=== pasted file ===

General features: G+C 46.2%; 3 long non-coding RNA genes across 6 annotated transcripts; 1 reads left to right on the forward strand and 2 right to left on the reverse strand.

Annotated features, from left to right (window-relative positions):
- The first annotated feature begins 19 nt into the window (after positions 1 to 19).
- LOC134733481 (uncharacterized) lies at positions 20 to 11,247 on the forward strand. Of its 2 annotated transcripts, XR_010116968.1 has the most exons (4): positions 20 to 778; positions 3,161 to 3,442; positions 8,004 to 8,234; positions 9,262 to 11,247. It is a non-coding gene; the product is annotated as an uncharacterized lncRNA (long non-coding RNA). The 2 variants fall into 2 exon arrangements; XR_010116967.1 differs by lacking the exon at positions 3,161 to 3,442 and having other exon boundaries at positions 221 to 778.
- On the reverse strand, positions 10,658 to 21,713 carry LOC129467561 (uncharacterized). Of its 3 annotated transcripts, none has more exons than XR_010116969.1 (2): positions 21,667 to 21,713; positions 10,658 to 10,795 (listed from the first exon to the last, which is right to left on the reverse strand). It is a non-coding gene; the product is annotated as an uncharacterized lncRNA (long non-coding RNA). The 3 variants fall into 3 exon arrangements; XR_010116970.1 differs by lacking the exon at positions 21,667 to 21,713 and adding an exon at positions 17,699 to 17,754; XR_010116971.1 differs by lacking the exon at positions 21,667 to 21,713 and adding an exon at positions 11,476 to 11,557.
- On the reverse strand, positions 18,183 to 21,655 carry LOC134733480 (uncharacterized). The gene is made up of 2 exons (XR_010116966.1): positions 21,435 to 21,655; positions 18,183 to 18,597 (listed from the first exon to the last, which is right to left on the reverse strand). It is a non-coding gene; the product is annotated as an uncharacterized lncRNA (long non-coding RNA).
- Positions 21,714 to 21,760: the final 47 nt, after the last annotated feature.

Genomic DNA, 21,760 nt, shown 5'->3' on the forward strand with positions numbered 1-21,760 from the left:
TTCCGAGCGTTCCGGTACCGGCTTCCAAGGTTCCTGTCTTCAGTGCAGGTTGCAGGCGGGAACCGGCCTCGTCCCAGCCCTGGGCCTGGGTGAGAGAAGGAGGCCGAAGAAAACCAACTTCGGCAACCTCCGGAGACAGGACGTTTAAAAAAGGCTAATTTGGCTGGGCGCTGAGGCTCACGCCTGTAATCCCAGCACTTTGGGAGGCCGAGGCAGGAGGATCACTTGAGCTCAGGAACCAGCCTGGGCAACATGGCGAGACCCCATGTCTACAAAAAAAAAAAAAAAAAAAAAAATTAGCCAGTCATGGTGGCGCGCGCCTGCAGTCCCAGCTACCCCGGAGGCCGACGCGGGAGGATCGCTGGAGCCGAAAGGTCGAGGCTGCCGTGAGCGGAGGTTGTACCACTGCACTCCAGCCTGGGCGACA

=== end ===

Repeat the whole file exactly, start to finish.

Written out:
General features: G+C 46.2%; 3 long non-coding RNA genes across 6 annotated transcripts; 1 reads left to right on the forward strand and 2 right to left on the reverse strand.

Annotated features, from left to right (window-relative positions):
- The first annotated feature begins 19 nt into the window (after positions 1 to 19).
- LOC134733481 (uncharacterized) lies at positions 20 to 11,247 on the forward strand. Of its 2 annotated transcripts, XR_010116968.1 has the most exons (4): positions 20 to 778; positions 3,161 to 3,442; positions 8,004 to 8,234; positions 9,262 to 11,247. It is a non-coding gene; the product is annotated as an uncharacterized lncRNA (long non-coding RNA). The 2 variants fall into 2 exon arrangements; XR_010116967.1 differs by lacking the exon at positions 3,161 to 3,442 and having other exon boundaries at positions 221 to 778.
- On the reverse strand, positions 10,658 to 21,713 carry LOC129467561 (uncharacterized). Of its 3 annotated transcripts, none has more exons than XR_010116969.1 (2): positions 21,667 to 21,713; positions 10,658 to 10,795 (listed from the first exon to the last, which is right to left on the reverse strand). It is a non-coding gene; the product is annotated as an uncharacterized lncRNA (long non-coding RNA). The 3 variants fall into 3 exon arrangements; XR_010116970.1 differs by lacking the exon at positions 21,667 to 21,713 and adding an exon at positions 17,699 to 17,754; XR_010116971.1 differs by lacking the exon at positions 21,667 to 21,713 and adding an exon at positions 11,476 to 11,557.
- On the reverse strand, positions 18,183 to 21,655 carry LOC134733480 (uncharacterized). The gene is made up of 2 exons (XR_010116966.1): positions 21,435 to 21,655; positions 18,183 to 18,597 (listed from the first exon to the last, which is right to left on the reverse strand). It is a non-coding gene; the product is annotated as an uncharacterized lncRNA (long non-coding RNA).
- Positions 21,714 to 21,760: the final 47 nt, after the last annotated feature.

Genomic DNA, 21,760 nt, shown 5'->3' on the forward strand with positions numbered 1-21,760 from the left:
TTCCGAGCGTTCCGGTACCGGCTTCCAAGGTTCCTGTCTTCAGTGCAGGTTGCAGGCGGGAACCGGCCTCGTCCCAGCCCTGGGCCTGGGTGAGAGAAGGAGGCCGAAGAAAACCAACTTCGGCAACCTCCGGAGACAGGACGTTTAAAAAAGGCTAATTTGGCTGGGCGCTGAGGCTCACGCCTGTAATCCCAGCACTTTGGGAGGCCGAGGCAGGAGGATCACTTGAGCTCAGGAACCAGCCTGGGCAACATGGCGAGACCCCATGTCTACAAAAAAAAAAAAAAAAAAAAAAATTAGCCAGTCATGGTGGCGCGCGCCTGCAGTCCCAGCTACCCCGGAGGCCGACGCGGGAGGATCGCTGGAGCCGAAAGGTCGAGGCTGCCGTGAGCGGAGGTTGTACCACTGCACTCCAGCCTGGGCGACA